"Follow back!" the kids shouted as we packed up.
Benjamin Banneker Academic High School, near Columbia Heights, Washington, D.C.
• "The poor of the world always bear the brunt of problems that we face…[but as a journalist] you just treat them like normal people," Dominic told the journalism club. "Go open-hearted and open-minded." He explained that he tries to make pictures that give dignity to the people in them.
McKinley Technology High School, Eckington, Washington, D.C.
• "If you show up and have that basic human decency, they're going to want to share," Jeremy told a journalism class. "I'm not here to impress them with me; I'm here to learn about them. The whole thing is for me I get to go and I get to learn from people. That's me – I like story."
• "Intimacy is the most important thing in a photograph," Dominic told the students, who were about to start their photojournalism unit.
Powell Bilingual Elementary School, Petworth, Washington, D.C.
• Dom and Jeremy compared the situation in Honduras to a scenario in which Powell's principal went on vacation and nobody got disciplined for anything. They explained the concept of impunity, or impunidad in Spanish. Sounds fun, right? they asked. The students disagreed.
• "This place would be a madhouse!" a student exclaimed two days later when Dominic and Jeremy asked students what would happen if impunity reigned at Sandy Spring Friends School.
Woodrow Wilson High School, Tenleytown, Washington, D.C.
• A student asked how the reporting on the issues facing Honduras put Jeremy and Dominic's own lives into perspective.
"I wish I could say it made me grateful," said Jeremy. "But the way we live here in North America is the exception. I think we're human. People [in Honduras] get used to their lives the same way we get used to ours."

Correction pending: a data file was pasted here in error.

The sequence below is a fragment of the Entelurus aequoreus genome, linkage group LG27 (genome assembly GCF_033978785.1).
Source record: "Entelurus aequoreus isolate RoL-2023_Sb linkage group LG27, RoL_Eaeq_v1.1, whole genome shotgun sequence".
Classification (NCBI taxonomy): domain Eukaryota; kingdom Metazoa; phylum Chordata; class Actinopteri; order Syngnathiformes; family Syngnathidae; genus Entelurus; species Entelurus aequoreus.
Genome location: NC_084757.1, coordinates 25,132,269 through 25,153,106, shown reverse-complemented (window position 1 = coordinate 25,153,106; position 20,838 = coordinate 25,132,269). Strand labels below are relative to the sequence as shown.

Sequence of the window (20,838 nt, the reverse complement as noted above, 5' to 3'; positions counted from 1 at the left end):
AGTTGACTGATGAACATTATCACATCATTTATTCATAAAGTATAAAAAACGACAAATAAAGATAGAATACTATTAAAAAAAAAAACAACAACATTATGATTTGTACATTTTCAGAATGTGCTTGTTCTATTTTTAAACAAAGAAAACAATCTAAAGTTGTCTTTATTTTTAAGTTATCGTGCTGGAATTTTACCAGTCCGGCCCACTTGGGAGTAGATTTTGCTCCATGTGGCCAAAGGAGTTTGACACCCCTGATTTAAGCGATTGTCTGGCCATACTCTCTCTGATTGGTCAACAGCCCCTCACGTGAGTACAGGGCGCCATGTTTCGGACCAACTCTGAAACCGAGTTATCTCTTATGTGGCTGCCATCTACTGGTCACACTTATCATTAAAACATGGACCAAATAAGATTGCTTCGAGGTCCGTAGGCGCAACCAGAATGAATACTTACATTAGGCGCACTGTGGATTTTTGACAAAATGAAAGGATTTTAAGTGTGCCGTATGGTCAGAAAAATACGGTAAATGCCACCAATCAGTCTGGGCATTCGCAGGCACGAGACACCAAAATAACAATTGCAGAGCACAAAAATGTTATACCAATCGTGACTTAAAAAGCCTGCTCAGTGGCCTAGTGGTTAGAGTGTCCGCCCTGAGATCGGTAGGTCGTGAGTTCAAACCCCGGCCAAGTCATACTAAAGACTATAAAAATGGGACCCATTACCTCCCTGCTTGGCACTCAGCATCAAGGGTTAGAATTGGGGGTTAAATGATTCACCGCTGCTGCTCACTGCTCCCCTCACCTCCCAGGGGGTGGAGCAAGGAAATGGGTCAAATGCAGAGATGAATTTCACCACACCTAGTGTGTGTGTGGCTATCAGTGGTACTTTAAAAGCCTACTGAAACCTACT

"The world is more complicated than we all want to make it," Dominic added. "I try to really understand why people do the things they do. I think that's a positive way of looking at the world."
Sandy Spring Friends School, Sandy Spring, Maryland
• Jeremy and Dominic told most classes a story from student protests after what some believed to be a rigged November 2013 election. Students threw rocks at police, who fired back with tear gas and water cannons. Dominic, the photographer, ran into the action for some close shots, got tear-gassed and hit with a tear gas canister. His clothes caught fire and some students helped to put out the fire and got him some water. Jeremy bragged that as a writer he was able to stand at the back of the fray, taking notes and text-messaging his family – but still watching the action carefully.
Before long Jeremy spotted a student who was filling up gasoline containers that he planned to set on fire and launch at police. A security guard stopped the student, saying, "Why are you doing that? They have children, too."
Jeremy said he didn't see the student throw any gasoline.